A Dos de Mayo without celebrations for Madrid’s beleaguered Popular Party

Acting regional premier avoids mentioning disgraced predecessor Cristina Cifuentes, who was forced to quit last week after being caught up in two separate scandals

Acting Madrid premier Ángel Garrido during today’s official Dos de Mayo celebrations.
Acting Madrid premier Ángel Garrido during today’s official Dos de Mayo celebrations.EFE/Chema Moya

The celebration today of Madrid’s Dos de Mayo festivities couldn’t have come at a worse time for the Popular Party (PP) regional government, which is currently immersed in an unprecedented crisis of its own making. Just one week ago, the regional premier Cristina Cifuentes was forced to quit after her involvement in two separate scandals, while the conservative party’s hold on power in the region is far from assured, with elections just around the corner and support for rivals Ciudadanos edging ever higher.

Cifuentes resigned after a security video of her shoplifting in a Madrid supermarket was leaked to the press

Cifuentes resigned last week after a security video of her caught shoplifting in a Madrid supermarket was leaked to the press. For the preceding weeks she had been under increasing pressure to step down due to irregularities surrounding a master’s degree she was awarded from a Madrid university, including the fact she did not attend classes and has been unable to produce her final thesis.

The official Dos de Mayo event on Wednesday was presided by Ángel Garrido in his role as acting premier, and he attempted to convey a sense of normality in his speech. His presence, he said, “is without a doubt a clear display of the stability of Madrid’s institutions, beyond the concrete circumstances of a given moment.”

Without mentioning Cifuentes by name, he referred to the crisis that has engulfed the party, saying that “political vagaries and circumstantial changes should not make us forget our deep-rooted consistency.” He also stated that Madrid “is today, fortunately, a basic pillar of recovery and economic and social growth in Spain.”

Also present at the official event was Deputy Prime Minister Soraya Sáenz de Santamaría, the PP’s secretary general María Dolores de Cospedal, who was a staunch supporter of Cifuentes during the master’s degree scandal, and two of the party’s vice-secretaries, Javier Maroto and Pablo Casado. There was no sign of Prime Minister Mariano Rajoy, who will have to decide on a replacement for Cifuentes from now until the regional elections in 2019.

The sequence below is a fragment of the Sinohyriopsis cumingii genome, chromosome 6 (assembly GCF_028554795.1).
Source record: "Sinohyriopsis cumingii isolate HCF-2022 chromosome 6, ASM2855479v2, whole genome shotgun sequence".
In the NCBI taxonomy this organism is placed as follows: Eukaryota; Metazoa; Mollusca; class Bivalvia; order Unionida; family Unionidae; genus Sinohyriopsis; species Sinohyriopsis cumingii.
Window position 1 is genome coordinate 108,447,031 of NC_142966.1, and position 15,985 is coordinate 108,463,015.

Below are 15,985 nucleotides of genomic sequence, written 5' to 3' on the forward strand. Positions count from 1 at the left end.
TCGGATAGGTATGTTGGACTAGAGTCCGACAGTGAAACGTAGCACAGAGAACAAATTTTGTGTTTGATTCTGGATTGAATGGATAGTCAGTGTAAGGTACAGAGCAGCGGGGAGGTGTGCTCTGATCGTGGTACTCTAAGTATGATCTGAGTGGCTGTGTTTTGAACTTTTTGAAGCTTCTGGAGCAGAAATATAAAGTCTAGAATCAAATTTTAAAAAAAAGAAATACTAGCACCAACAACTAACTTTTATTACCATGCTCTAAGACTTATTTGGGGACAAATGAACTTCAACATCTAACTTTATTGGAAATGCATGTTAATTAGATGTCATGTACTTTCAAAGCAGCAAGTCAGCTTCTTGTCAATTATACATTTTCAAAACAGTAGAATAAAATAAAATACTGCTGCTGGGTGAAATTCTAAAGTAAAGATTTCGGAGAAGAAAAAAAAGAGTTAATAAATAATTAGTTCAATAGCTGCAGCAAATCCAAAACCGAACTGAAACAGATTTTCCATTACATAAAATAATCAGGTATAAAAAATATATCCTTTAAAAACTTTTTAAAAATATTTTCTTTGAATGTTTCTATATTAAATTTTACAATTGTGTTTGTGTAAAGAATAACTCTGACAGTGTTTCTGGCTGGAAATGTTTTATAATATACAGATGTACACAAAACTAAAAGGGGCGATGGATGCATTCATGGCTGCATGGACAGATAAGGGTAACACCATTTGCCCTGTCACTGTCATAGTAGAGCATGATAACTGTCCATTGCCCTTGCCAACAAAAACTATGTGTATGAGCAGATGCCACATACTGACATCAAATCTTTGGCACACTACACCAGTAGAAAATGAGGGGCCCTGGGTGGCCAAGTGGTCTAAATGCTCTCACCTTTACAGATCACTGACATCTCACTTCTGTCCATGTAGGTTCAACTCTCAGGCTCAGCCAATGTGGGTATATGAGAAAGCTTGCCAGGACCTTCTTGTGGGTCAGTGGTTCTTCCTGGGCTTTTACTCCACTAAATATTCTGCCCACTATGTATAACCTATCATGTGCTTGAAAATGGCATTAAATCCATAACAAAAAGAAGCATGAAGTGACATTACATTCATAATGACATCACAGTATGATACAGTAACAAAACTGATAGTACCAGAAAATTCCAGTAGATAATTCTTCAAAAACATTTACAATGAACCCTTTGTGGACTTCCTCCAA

Other notable absences on Wednesday included Cifuentes, and her three PP predecessors in the role of regional premier

Other notable absences included Cifuentes, who still holds her seat in the regional government, and her three PP predecessors in the role – Ignacio González, Esperanza Aguirre and Alberto Ruiz-Gallardón – all of whom have been either directly or indirectly linked to corruption cases in recent times.

Both Sáenz de Santamaría and Casado are in the frame to replace Cifuentes, and take on the difficult job of building the party back up in the region and keeping them in power come next year’s polls. Casado’s name is also being bandied about as a possible candidate to run for mayor of the Spanish capital.

For his part, the leader of Spain’s main opposition Socialist Party (PSOE), Pedro Sánchez, called for a clear path toward “democratic and institutional” regeneration in the region after the “uninterrupted corruption cases” that the PP has suffered. He called on Ciudadanos – which holds the key to power in the regional parliament, with the PP only having enough seats for a minority government – to abstain in the upcoming vote to name the new Madrid premier, thus paving the way for the PSOE candidate, Ángel Gabilondo, to take up the role. Ciudadanos has said it has no plans to do so.

English version by Simon Hunter.

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